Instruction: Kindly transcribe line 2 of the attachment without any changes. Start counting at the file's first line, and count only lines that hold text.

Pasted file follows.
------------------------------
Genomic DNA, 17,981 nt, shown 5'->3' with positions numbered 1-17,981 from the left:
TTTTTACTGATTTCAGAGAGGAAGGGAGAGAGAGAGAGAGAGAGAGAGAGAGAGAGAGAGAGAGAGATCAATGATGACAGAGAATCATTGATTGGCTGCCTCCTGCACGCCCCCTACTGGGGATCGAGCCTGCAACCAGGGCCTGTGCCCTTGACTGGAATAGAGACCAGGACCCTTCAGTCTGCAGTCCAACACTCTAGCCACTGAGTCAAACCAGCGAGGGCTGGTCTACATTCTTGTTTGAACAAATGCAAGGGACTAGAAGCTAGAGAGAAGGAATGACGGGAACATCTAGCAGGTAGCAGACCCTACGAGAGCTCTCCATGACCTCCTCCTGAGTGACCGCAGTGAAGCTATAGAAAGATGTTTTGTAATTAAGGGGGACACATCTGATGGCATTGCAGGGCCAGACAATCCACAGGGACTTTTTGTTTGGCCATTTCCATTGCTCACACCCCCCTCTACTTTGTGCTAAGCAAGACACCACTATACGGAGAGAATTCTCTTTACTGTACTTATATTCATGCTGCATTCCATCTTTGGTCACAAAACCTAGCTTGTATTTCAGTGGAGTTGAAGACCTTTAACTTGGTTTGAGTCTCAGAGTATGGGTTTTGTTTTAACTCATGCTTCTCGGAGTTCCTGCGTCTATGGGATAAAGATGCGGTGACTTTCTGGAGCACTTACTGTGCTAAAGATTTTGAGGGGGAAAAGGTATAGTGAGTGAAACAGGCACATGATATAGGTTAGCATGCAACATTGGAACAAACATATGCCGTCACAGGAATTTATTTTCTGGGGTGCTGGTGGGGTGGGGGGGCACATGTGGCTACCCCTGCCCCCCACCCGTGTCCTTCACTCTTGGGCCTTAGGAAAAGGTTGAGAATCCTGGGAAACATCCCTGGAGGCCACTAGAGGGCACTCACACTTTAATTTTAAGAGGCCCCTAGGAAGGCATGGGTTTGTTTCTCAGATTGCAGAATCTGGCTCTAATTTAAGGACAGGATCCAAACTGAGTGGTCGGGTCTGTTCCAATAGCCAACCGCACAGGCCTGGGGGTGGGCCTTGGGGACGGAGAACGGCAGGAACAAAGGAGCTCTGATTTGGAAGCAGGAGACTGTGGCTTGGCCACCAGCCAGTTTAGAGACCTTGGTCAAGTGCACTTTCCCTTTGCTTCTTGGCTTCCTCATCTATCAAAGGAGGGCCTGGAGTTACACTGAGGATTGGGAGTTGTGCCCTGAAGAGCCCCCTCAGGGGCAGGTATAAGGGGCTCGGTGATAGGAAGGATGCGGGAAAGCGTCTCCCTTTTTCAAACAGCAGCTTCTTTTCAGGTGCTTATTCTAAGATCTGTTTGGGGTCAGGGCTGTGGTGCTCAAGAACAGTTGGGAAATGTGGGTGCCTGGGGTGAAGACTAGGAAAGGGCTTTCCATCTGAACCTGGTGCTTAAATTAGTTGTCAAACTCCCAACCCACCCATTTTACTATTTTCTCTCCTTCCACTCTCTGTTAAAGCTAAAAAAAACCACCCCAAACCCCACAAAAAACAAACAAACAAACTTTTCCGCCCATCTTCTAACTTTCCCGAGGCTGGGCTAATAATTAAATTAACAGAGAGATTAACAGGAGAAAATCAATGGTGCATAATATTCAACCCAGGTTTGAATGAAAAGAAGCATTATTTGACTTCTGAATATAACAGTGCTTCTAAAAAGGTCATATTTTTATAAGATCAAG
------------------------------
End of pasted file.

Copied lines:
TTTTTACTGATTTCAGAGAGGAAGGGAGAGAGAGAGAGAGAGAGAGAGAGAGAGAGAGAGAGAGAGATCAATGATGACAGAGAATCATTGATTGGCTGCCTCCTGCACGCCCCCTACTGGGGATCGAGCCTGCAACCAGGGCCTGTGCCCTTGACTGGAATAGAGACCAGGACCCTTCAGTCTGCAGTCCAACACTCTAGCCACTGAGTCAAACCAGCGAGGGCTGGTCTACATTCTTGTTTGAACAAATGCAAGGGACTAGAAGCTAGAGAGAAGGAATGACGGGAACATCTAGCAGGTAGCAGACCCTACGAGAGCTCTCCATGACCTCCTCCTGAGTGACCGCAGTGAAGCTATAGAAAGATGTTTTGTAATTAAGGGGGACACATCTGATGGCATTGCAGGGCCAGACAATCCACAGGGACTTTTTGTTTGGCCATTTCCATTGCTCACACCCCCCTCTACTTTGTGCTAAGCAAGACACCACTATACGGAGAGAATTCTCTTTACTGTACTTATATTCATGCTGCATTCCATCTTTGGTCACAAAACCTAGCTTGTATTTCAGTGGAGTTGAAGACCTTTAACTTGGTTTGAGTCTCAGAGTATGGGTTTTGTTTTAACTCATGCTTCTCGGAGTTCCTGCGTCTATGGGATAAAGATGCGGTGACTTTCTGGAGCACTTACTGTGCTAAAGATTTTGAGGGGGAAAAGGTATAGTGAGTGAAACAGGCACATGATATAGGTTAGCATGCAACATTGGAACAAACATATGCCGTCACAGGAATTTATTTTCTGGGGTGCTGGTGGGGTGGGGGGGCACATGTGGCTACCCCTGCCCCCCACCCGTGTCCTTCACTCTTGGGCCTTAGGAAAAGGTTGAGAATCCTGGGAAACATCCCTGGAGGCCACTAGAGGGCACTCACACTTTAATTTTAAGAGGCCCCTAGGAAGGCATGGGTTTGTTTCTCAGATTGCAGAATCTGGCTCTAATTTAAGGACAGGATCCAAACTGAGTGGTCGGGTCTGTTCCAATAGCCAACCGCACAGGCCTGGGGGTGGGCCTTGGGGACGGAGAACGGCAGGAACAAAGGAGCTCTGATTTGGAAGCAGGAGACTGTGGCTTGGCCACCAGCCAGTTTAGAGACCTTGGTCAAGTGCACTTTCCCTTTGCTTCTTGGCTTCCTCATCTATCAAAGGAGGGCCTGGAGTTACACTGAGGATTGGGAGTTGTGCCCTGAAGAGCCCCCTCAGGGGCAGGTATAAGGGGCTCGGTGATAGGAAGGATGCGGGAAAGCGTCTCCCTTTTTCAAACAGCAGCTTCTTTTCAGGTGCTTATTCTAAGATCTGTTTGGGGTCAGGGCTGTGGTGCTCAAGAACAGTTGGGAAATGTGGGTGCCTGGGGTGAAGACTAGGAAAGGGCTTTCCATCTGAACCTGGTGCTTAAATTAGTTGTCAAACTCCCAACCCACCCATTTTACTATTTTCTCTCCTTCCACTCTCTGTTAAAGCTAAAAAAAACCACCCCAAACCCCACAAAAAACAAACAAACAAACTTTTCCGCCCATCTTCTAACTTTCCCGAGGCTGGGCTAATAATTAAATTAACAGAGAGATTAACAGGAGAAAATCAATGGTGCATAATATTCAACCCAGGTTTGAATGAAAAGAAGCATTATTTGACTTCTGAATATAACAGTGCTTCTAAAAAGGTCATATTTTTATAAGATCAAG